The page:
Tom Shaw (politician)
Shaw in 1923
|Secretary of State for War|
7 June 1929 – 24 August 1931
|Prime Minister||Ramsay MacDonald|
|Preceded by||Sir Laming Worthington-Evans, Bt|
|Succeeded by||The Marquess of Crewe|
|Born||9 April 1872|
|Died||26 September 1938(aged 66)|
Early life and educationEdit
Shaw was born in Waterside, Colne, Lancashire. He was the eldest son of a miner, Ellis Shaw, and his wife, Sarah Ann (née Wilkinson). At age 10, Shaw began working part-time in a textile factory, and two years later quit school to work full-time. Later, he took evening classes to catch up with his education and was particularly skillful in languages. His knowledge of German and French proved useful to him later in his career.
Shaw was a strong supporter of unions. He joined the Colne Weavers' Association and became its secretary, and was a founding member of the Northern Counties Textile Trades Federation. He was Joint Secretary of Labour and Socialist International from 1923–1925. He was secretary of the International Federation of Textile Workers' Associations on a part-time basis from 1911 to 1924 and then full-time from 1925 to 1929, part-time until 1931, and then full-time again, a job that took him to nearly every country in Europe.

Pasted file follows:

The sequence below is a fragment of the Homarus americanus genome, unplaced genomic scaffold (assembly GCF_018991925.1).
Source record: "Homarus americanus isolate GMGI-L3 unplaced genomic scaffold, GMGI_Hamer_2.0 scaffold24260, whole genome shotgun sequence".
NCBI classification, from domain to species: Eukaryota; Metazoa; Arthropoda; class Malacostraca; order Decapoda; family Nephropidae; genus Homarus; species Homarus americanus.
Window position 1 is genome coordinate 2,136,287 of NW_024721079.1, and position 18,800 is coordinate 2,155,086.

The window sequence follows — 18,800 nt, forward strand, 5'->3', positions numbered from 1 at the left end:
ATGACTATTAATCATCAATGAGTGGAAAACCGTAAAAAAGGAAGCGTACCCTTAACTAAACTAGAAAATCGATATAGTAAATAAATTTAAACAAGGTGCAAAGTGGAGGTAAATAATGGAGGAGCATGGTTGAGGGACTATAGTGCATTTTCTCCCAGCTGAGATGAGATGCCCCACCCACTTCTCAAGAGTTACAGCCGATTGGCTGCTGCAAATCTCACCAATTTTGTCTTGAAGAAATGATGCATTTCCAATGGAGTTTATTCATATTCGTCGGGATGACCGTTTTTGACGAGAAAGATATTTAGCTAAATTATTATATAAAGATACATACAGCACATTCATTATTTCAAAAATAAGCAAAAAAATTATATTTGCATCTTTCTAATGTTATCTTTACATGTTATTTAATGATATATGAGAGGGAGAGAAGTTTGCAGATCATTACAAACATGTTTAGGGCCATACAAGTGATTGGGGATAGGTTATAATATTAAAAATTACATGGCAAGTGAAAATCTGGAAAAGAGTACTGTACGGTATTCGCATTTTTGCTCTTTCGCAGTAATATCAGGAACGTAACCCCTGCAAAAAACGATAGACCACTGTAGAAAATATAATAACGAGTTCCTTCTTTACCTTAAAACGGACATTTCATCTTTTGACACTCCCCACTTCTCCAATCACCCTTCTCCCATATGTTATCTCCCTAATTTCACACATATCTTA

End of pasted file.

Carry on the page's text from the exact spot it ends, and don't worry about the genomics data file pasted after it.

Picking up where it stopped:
He sat as Member of Parliament (MP) for Preston from December 1918 until he was unseated at the 1931 general election. He served as a Junior Whip, 1919; as Minister of Labour in the Labour Government 1924 and as Secretary of State for War from 1929–1931.
During the First World War, Shaw served as Director of national service for the West Midland Region. He was appointed a Commander of the Order of the British Empire in the 1919 New Year Honours. and appointed a Privy Counsellor in 1924.
Shaw served on several national commissions. In 1926, he headed a delegation to India investigate conditions in the textile industry there. From 1917 to 1920, he was a member of the Holman Gregory commission on workmen's compensation. He pushed for passage of a bill limiting to the 48-hour working week in 1919 and again in 1924.
Shaw did not support communist ideology, but favoured friendly political and trade relations with Russia.
In 1893, Shaw married Susannah Whitaker Sterne Ryan Woodhead. They had four daughters.
Shaw died in September 1938 in Middlesex, aged 66.
- Hansard 1803–2005: contributions in Parliament by Tom Shaw